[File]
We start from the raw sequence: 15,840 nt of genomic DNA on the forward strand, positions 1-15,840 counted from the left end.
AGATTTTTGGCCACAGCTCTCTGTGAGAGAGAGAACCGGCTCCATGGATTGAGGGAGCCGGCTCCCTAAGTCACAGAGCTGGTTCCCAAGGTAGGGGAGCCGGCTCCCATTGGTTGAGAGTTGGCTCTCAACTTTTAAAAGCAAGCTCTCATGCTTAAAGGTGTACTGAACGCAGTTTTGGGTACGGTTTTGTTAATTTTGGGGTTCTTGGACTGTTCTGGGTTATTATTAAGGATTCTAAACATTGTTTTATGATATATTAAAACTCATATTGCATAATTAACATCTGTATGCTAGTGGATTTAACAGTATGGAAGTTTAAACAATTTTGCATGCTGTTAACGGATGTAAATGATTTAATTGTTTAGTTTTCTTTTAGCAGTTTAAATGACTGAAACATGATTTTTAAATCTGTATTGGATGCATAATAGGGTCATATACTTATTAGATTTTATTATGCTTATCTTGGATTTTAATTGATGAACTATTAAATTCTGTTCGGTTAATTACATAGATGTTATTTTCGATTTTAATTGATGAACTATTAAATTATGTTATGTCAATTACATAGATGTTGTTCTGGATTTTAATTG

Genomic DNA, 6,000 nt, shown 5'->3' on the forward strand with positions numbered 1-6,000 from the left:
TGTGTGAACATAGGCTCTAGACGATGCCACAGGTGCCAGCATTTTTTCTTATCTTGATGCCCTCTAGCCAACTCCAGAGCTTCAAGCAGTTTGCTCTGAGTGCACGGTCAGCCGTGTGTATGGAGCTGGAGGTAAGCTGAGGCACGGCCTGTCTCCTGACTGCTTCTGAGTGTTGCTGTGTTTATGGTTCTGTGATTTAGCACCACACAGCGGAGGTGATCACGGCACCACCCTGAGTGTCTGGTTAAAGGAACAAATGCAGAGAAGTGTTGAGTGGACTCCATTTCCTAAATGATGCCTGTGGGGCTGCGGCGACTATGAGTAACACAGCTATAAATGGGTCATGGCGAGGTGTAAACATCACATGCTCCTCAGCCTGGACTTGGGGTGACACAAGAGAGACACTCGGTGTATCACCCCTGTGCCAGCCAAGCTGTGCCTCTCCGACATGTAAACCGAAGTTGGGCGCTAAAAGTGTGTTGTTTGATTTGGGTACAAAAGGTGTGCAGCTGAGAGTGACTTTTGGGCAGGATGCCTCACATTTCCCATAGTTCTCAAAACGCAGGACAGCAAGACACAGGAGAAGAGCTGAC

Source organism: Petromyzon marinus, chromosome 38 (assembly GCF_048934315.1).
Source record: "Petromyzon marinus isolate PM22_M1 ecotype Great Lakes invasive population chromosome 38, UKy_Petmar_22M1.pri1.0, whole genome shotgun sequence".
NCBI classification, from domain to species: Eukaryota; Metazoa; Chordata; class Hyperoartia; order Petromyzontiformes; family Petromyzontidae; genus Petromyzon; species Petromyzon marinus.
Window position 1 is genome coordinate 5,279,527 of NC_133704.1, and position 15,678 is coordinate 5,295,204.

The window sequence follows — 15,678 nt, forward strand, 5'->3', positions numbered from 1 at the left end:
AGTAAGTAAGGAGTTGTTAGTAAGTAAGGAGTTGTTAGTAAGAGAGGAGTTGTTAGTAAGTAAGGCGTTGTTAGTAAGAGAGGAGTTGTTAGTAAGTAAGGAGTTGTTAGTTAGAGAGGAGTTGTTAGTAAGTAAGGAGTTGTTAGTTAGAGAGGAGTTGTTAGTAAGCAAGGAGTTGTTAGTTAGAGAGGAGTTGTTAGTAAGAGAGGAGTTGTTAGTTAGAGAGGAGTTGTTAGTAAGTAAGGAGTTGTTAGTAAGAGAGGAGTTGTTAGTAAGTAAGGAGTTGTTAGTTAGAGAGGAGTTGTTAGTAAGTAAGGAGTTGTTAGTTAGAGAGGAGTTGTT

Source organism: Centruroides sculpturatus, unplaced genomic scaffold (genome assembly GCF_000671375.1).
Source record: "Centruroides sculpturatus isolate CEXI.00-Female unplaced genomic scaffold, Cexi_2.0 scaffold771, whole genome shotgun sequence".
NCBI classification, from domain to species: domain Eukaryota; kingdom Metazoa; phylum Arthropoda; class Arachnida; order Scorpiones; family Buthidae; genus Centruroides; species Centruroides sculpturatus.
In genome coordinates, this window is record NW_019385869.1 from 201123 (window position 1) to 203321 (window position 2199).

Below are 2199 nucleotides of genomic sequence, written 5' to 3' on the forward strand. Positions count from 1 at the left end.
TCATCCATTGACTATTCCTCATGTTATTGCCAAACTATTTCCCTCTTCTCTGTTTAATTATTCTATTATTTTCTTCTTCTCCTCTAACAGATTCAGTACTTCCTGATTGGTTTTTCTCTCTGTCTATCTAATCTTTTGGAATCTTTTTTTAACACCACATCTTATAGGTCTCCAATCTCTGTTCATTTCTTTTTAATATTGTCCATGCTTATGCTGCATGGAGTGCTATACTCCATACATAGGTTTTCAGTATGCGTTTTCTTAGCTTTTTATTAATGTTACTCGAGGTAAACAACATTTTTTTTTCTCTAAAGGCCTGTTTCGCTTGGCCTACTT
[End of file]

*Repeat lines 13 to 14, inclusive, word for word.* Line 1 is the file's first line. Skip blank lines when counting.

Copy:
NCBI classification, from domain to species: domain Eukaryota; kingdom Metazoa; phylum Arthropoda; class Arachnida; order Scorpiones; family Buthidae; genus Centruroides; species Centruroides sculpturatus.
In genome coordinates, this window is record NW_019385869.1 from 201123 (window position 1) to 203321 (window position 2199).